It was in the early hours after sunset when the first real squall approached us from behind. I was on shift, Susan in the bunk resting, our little Christmas tree spending some reflective athomosphere during this Christmas eve. Hm, this squall now disturbing my peaceful night.

After a check on the radar, it was clear, it will hit us and it will hit us soon, only 2nm away, moving faster than the boat as usual, no escape. The light conditions during these nights allow us to see the clouds at the sky and the heavy dark ones surounded by stars have to be taken serioiusly. I threw everything from the cockpit under deck, undressed myself down to the underwear and closed the companionway including the sliding hatch. With a last glimpse of red light from the headlamp I saw Susan’s face enjoying some deep sleep. While the pouring rain took about 10min, just enough for a shower, the right away following gusting winds kept us busy for at least half an hour. It was our first squall of this very common pattern and I skipped the shower this time and focused on the action. The wind peaked at 45kn and the lady jumped into sprinting mode quickly reaching 9+kn speed through water, which is slightly above theoretical hull speed. I did loosen the reins and let her go. I did not reef sail but took over the steering manually from the windvane although it managed quite well. I just felt more comfortable to fly her through the water myself as long as it takes to let this squall completely pass through. Being wet but not cold, I was absolutely astonished by the fact, that the waves did not shake her around anymore. It felt like being on flat waters with the hull planing through and perhaps trying to escape but, no chance. The squalls are moving even faster and after a while the fascination was over leaving a cleaned cockpit and wet skipper in underpants.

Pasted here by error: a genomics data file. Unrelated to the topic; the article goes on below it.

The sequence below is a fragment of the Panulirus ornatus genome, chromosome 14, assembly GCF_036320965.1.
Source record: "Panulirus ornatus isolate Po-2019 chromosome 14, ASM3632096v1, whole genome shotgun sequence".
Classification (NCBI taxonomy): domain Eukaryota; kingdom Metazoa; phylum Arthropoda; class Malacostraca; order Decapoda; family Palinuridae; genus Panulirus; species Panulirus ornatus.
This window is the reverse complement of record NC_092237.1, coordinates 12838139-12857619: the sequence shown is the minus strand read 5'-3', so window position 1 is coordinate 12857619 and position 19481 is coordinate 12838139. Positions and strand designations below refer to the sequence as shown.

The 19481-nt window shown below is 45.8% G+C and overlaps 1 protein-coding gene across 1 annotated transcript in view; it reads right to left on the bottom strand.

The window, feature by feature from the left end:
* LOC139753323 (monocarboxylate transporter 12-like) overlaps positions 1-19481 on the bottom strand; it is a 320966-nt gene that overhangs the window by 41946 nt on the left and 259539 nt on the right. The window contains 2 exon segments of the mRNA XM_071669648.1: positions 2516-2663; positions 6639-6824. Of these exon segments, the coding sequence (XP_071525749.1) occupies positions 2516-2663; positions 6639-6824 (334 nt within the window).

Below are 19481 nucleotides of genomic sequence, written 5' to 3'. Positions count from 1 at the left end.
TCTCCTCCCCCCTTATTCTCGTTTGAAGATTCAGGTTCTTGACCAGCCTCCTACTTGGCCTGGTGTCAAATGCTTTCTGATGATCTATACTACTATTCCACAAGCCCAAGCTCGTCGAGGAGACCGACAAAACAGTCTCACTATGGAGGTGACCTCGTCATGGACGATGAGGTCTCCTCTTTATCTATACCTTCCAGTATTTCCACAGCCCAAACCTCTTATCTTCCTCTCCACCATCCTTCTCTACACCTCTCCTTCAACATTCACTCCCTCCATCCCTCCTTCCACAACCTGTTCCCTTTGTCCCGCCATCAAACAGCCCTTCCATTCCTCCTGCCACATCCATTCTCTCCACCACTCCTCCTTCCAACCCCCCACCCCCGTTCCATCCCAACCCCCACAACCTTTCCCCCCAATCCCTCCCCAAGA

It would be overstated to say, that I look forward to get more squalls now, but some fascination is still left from this ride.
Let’s keep watching the radar to be prepared.
Fair winds…